There is no correct answer to this. As I previously said, each of us responds differently to the food we eat. And yes, naturally, we want to add bell peppers to our meals since they add vibrant color to your meals, as well as a delicious sweetness to beef, chicken, or veggie stir-fry.
Now, if you do cook the red pepper, you might discover that you don’t have issues eating it. However, as a tip, try and roast your peppers before using them. By doing so, you will remove the skin, which is quite fibrous, and therefore, minimize the acidity. Plus, you enhance the taste 100 times more.
But there are cases in which people can eat raw red peppers but simply can’t tolerate them being cooked. You need to test and see what suits your body as there is no exact rule to guide you on the matter.
Clinical Guidelines for Heartburn. Dietary Recommendation
Specific foods usually aggravate or cause heartburn. However, you should always remember that even though some recipes may cause you acid reflux, the American Journal of Gastroenterology does not recommend eliminating groups of foods for good. It is better to identify those ingredients that harm your stomach and eliminate them step by step.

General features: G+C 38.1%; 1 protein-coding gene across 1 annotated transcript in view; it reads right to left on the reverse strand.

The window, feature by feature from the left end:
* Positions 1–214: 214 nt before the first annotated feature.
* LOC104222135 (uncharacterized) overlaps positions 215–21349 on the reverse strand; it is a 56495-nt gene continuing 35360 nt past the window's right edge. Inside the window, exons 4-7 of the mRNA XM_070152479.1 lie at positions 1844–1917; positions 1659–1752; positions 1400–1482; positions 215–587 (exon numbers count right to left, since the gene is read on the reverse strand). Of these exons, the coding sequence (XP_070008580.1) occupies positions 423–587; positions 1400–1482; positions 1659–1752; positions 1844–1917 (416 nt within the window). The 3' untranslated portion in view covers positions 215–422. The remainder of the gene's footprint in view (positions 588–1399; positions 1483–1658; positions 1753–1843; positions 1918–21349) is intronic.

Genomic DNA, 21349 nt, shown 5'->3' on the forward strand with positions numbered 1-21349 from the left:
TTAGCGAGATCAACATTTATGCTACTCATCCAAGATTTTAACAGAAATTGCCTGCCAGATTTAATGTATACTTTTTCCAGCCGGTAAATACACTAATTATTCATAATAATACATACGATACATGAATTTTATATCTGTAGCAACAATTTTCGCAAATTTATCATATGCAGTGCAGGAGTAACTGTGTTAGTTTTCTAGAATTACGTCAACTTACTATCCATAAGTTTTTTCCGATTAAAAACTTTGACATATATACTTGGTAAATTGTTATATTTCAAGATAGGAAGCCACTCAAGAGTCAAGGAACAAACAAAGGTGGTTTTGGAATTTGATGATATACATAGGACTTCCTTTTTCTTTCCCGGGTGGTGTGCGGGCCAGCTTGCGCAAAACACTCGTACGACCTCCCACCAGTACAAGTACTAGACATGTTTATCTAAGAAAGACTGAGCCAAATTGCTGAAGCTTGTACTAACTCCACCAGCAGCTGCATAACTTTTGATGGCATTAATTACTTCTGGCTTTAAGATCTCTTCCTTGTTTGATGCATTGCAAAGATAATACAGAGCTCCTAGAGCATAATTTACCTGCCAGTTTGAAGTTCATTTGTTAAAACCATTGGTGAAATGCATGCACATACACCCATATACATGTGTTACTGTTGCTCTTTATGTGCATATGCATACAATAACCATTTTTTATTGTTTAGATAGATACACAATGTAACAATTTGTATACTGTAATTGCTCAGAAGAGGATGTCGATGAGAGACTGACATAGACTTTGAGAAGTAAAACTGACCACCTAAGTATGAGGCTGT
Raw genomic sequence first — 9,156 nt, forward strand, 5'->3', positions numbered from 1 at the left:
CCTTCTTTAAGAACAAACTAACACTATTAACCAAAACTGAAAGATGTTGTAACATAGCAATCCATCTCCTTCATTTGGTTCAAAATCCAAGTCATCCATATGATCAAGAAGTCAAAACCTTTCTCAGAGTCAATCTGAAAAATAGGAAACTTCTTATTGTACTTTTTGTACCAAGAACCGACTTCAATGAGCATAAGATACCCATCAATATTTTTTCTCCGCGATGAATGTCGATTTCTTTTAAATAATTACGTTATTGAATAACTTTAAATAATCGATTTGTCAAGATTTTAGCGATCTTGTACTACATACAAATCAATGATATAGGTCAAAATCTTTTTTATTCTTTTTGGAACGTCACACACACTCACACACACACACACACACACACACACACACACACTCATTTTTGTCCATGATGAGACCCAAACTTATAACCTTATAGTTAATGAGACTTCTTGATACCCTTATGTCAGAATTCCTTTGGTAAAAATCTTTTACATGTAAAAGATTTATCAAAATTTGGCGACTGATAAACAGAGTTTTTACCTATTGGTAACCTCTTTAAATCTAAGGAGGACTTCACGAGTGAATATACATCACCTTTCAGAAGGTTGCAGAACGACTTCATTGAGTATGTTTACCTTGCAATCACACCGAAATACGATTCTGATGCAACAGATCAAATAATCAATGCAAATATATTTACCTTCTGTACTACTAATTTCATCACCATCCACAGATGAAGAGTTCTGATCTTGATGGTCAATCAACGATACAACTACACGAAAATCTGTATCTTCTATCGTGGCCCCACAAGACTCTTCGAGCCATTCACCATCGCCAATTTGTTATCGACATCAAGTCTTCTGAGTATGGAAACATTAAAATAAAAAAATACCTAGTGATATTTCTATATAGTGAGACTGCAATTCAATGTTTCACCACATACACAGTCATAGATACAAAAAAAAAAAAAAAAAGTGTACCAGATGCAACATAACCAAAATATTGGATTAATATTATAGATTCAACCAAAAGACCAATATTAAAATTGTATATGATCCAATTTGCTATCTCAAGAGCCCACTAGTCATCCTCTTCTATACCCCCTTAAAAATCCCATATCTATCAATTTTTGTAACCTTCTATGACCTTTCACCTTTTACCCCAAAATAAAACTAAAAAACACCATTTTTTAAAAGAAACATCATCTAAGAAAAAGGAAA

Other great tips that may help in eliminating the acid reflux symptoms are:
- Losing some weight;
- Avoiding large meals, and instead go for tiny snacks;
- Not lying on the sofa immediately after eating or smoking;
- Eating ginger;
- Sipping apple cider vinegar;
- Wearing loose clothes;
- Chewing gum for diluting the acid;
- Considering licorice supplements;
- Elevating the upper part of the body;
- Eat food slowly and chew it multiple times before swallowing;
- Mix water with soda powder;
- Avoid acidic beverages like lemonade, soda water, grape juice, pineapple juice, apple juice, or beer.
However, if heartburn persists and turns severe, causing a lot of pain, you should go and see a doctor. If you present other symptoms such as nausea or vomiting, abdominal pain, or bad breath, it is a clear sign you might need medication. A doctor will recommend lifestyle changes and constant acid reflux medication to suppress GERD.
In a Nutshell
Bell peppers are alkaline fruits, and their pH does not differ based on their color. Red peppers are a great supplement to your diet and should not give you problems even if you deal with acid reflux.
They have lots of vitamins, antioxidants, and few calories. However, it is wise to remember that each person responds differently to certain foods, so try to see how your body reacts to each ingredient before adding or removing it from your diet.